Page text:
Coming to Dr Lal PathLabs, the situation is somewhat similar. The operating margins are higher today than they were before Covid. This talk about competitive pressure is a lot of nonsense. If a company is under competitive pressure, you should see that pressure on operating margins. You do not see that here. This company’s free cash flows are more than the rest of the path lab industry put together. Excluding Covid, business growth is around 12-13%. A couple of percentage lower than what it was before Covid.

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But as we come out of Covid and get back to our old routine of perhaps not being as hygienic as we were through Covid, as we lose the habit of using sanitizers and washing our hands, I think it will go back to 13-14% top-line growth that Dr Lal was accustomed to seeing before Covid. So competitive intensity is reducing in the sector as private equity and venture capital funding dries up and we see Dr Lal nicely positioned. In July,-August, we doubled our stake in Dr Lal.Where are you putting your incremental money to work apart from the fact that you have doubled positions in a couple of these pharma companies? Which are the spaces or the recent additions that you have made to your portfolio?
We have added Tata Elxsi to our midcap portfolio. That was our last big addition. We got out of Relaxo and added Tata Elxsi around three months ago. The other addition we have made in our financial services portfolio is in the midst of this mayhem around income tax on debt mutual funds. We have added Prudent Corporate.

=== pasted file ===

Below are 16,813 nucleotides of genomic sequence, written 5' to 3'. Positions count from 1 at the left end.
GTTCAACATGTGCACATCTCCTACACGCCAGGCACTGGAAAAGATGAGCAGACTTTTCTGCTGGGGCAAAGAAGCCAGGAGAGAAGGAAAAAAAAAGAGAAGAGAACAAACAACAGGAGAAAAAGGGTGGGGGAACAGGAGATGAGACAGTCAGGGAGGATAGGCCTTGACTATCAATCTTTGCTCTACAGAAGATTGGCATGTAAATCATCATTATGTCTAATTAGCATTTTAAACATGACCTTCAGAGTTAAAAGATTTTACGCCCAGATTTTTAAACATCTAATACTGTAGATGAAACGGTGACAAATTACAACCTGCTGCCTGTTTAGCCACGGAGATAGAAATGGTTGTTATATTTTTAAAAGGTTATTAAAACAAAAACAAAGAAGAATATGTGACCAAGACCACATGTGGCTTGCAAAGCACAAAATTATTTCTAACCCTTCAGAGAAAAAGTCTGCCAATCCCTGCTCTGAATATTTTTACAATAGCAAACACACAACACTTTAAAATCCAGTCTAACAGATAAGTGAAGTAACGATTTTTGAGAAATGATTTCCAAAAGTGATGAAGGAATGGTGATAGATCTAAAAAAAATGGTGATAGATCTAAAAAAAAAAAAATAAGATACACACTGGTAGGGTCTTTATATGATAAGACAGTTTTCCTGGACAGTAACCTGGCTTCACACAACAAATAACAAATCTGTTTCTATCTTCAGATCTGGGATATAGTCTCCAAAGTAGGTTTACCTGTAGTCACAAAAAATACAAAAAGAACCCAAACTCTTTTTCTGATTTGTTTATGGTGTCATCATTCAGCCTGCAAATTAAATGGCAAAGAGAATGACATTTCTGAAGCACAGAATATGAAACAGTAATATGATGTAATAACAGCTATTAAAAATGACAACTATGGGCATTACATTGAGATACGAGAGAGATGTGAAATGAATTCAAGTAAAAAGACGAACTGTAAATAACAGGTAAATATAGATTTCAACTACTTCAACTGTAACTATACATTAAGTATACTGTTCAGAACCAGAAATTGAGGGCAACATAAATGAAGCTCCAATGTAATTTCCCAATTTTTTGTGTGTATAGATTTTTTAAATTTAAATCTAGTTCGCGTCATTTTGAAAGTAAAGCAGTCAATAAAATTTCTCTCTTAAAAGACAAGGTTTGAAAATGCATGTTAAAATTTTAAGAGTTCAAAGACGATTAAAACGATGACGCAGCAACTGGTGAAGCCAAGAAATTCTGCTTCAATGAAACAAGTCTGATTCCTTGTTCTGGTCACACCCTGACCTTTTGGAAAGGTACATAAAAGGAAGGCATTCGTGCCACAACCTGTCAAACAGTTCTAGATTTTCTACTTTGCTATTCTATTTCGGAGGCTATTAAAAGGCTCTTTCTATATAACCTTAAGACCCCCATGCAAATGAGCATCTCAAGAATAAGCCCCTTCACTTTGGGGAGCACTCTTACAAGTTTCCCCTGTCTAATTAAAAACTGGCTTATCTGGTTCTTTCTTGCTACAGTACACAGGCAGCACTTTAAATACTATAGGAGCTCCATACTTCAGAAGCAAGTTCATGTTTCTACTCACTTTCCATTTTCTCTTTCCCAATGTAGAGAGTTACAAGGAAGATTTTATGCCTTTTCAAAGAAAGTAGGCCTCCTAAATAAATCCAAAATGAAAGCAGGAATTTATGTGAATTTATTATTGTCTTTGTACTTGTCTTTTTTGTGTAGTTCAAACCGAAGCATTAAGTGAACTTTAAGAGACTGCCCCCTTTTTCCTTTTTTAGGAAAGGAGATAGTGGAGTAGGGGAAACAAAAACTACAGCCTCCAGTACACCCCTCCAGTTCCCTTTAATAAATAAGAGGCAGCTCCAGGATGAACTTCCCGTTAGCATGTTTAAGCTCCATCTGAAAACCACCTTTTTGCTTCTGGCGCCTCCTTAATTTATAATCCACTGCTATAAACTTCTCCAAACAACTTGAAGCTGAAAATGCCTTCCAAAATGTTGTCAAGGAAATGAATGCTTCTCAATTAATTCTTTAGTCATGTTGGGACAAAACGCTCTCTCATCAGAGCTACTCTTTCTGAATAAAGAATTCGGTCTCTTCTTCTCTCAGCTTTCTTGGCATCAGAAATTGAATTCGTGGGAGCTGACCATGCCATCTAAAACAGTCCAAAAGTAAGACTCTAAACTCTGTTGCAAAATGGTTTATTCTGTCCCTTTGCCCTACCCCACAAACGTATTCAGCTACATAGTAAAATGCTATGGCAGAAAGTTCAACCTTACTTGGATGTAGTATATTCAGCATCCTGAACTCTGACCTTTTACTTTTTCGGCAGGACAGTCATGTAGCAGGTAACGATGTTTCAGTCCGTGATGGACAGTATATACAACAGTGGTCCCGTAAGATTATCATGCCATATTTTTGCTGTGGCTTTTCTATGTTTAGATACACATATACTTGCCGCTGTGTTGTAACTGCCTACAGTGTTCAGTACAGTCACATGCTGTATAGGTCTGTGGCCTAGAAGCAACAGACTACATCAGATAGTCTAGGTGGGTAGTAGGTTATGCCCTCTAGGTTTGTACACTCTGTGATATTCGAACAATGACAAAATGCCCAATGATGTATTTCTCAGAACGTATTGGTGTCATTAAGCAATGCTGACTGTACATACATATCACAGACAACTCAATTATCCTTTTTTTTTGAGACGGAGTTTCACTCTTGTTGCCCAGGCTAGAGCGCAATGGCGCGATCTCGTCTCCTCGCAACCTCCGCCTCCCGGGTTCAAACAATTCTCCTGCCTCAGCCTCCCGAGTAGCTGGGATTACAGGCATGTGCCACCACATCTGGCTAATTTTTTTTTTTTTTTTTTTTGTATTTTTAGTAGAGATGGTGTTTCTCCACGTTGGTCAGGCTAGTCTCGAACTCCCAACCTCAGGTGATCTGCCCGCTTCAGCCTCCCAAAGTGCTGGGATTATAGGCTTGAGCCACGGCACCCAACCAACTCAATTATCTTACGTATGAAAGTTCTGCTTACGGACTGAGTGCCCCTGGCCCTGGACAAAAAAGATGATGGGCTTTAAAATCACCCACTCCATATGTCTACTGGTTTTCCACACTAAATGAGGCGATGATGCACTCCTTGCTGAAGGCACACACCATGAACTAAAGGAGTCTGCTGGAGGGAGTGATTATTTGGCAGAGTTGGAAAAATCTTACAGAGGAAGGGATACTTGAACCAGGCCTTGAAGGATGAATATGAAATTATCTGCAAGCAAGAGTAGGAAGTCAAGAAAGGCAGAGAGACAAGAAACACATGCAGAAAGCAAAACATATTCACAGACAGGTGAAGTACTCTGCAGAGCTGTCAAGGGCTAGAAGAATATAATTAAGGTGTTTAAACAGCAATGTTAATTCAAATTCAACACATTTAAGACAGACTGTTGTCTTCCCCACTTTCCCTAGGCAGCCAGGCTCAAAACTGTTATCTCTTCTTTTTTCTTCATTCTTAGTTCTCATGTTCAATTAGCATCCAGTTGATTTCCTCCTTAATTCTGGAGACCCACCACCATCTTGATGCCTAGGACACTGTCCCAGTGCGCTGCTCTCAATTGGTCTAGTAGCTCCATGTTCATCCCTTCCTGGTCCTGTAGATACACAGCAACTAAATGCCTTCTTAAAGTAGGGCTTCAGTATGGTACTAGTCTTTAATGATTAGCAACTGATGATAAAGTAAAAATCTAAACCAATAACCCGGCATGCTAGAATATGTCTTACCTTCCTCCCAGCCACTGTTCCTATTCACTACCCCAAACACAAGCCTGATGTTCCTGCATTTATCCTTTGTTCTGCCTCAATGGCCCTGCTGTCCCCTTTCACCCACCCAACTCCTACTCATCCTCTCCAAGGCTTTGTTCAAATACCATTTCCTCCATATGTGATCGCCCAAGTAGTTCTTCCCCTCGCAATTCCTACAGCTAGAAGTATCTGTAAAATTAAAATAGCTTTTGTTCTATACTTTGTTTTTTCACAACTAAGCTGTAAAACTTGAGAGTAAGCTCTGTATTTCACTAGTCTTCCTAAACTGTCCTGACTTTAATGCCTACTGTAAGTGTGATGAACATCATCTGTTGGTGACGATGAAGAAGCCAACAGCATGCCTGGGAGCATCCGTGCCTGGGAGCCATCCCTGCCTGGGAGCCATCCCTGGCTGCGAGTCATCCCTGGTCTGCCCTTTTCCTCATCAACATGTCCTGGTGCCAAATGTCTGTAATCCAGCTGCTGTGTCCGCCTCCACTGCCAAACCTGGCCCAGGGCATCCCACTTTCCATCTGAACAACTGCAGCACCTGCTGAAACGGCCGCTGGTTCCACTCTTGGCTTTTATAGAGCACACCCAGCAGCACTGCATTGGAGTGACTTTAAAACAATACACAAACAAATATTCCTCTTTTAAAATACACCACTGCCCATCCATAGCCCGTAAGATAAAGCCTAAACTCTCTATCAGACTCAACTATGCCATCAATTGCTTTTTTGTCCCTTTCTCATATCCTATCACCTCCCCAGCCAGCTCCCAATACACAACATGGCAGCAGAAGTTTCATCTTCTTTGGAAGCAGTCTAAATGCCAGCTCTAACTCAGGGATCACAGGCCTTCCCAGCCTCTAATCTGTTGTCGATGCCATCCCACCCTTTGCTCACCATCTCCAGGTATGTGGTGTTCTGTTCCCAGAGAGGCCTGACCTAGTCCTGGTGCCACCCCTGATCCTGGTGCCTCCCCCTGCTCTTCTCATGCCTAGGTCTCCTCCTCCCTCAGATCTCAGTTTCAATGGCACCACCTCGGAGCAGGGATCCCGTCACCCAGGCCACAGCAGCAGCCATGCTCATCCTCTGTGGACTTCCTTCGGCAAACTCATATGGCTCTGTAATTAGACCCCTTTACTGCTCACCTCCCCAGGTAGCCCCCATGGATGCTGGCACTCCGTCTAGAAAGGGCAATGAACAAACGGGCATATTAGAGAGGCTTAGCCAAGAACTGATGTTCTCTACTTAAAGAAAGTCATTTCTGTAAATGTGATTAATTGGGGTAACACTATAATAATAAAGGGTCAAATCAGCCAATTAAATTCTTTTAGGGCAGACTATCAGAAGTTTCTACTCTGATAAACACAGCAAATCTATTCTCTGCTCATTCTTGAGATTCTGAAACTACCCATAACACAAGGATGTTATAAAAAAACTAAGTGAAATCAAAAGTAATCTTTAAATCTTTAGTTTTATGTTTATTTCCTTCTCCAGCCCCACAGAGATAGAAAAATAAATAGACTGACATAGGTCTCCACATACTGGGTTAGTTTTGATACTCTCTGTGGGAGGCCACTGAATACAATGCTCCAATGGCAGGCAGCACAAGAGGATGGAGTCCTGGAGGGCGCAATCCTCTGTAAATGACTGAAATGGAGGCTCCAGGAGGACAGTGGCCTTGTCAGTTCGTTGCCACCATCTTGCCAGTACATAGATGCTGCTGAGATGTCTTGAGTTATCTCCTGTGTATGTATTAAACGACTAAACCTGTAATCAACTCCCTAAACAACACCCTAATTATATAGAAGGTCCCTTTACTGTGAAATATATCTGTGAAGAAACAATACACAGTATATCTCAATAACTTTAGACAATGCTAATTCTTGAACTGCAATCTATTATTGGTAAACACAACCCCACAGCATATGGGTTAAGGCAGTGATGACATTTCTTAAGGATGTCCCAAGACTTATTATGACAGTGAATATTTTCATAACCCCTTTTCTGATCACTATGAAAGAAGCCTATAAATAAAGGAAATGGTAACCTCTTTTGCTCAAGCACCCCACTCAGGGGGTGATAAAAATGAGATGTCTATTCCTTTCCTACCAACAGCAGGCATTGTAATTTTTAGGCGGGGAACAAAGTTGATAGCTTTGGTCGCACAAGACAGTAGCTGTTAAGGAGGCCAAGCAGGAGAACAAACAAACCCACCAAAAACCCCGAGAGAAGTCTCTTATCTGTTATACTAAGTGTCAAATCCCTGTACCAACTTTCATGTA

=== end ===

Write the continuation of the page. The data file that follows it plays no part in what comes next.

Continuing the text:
Prudent is a wealth management platform for the IFA community. We have added that to our Kings of Capital portfolio. We see this space as being very attractive. We think the mutual fund story in India will play out amongst mass affluence. Prudent has built a platform which has 25,000 IFAs. The IFAs bring in mutual fund business, insurance business and Prudent gets a slice of action. We will monitor Prudent over the coming months to see whether it merits additions in any other part of the Marcellus Investment Universe.

Would it be a good idea to buy the stress in AMCs? A year ago, Rs 4,000/share was the price for HDFC AMC, Now the same business is 20% higher in terms of the AUM size but is available at Rs 1,600?
I think the debt industry and more generally, the mutual fund industry has a good runway ahead of it. Yes, the Finance Ministry will tighten tax loopholes; but given the sheer quantum of financialisation that lies ahead of us, I reckon something like a trillion dollars will come into financial services products over the coming 10 years by insurance, mutual funds, AIFs, PMSes. We need to have investments in this industry.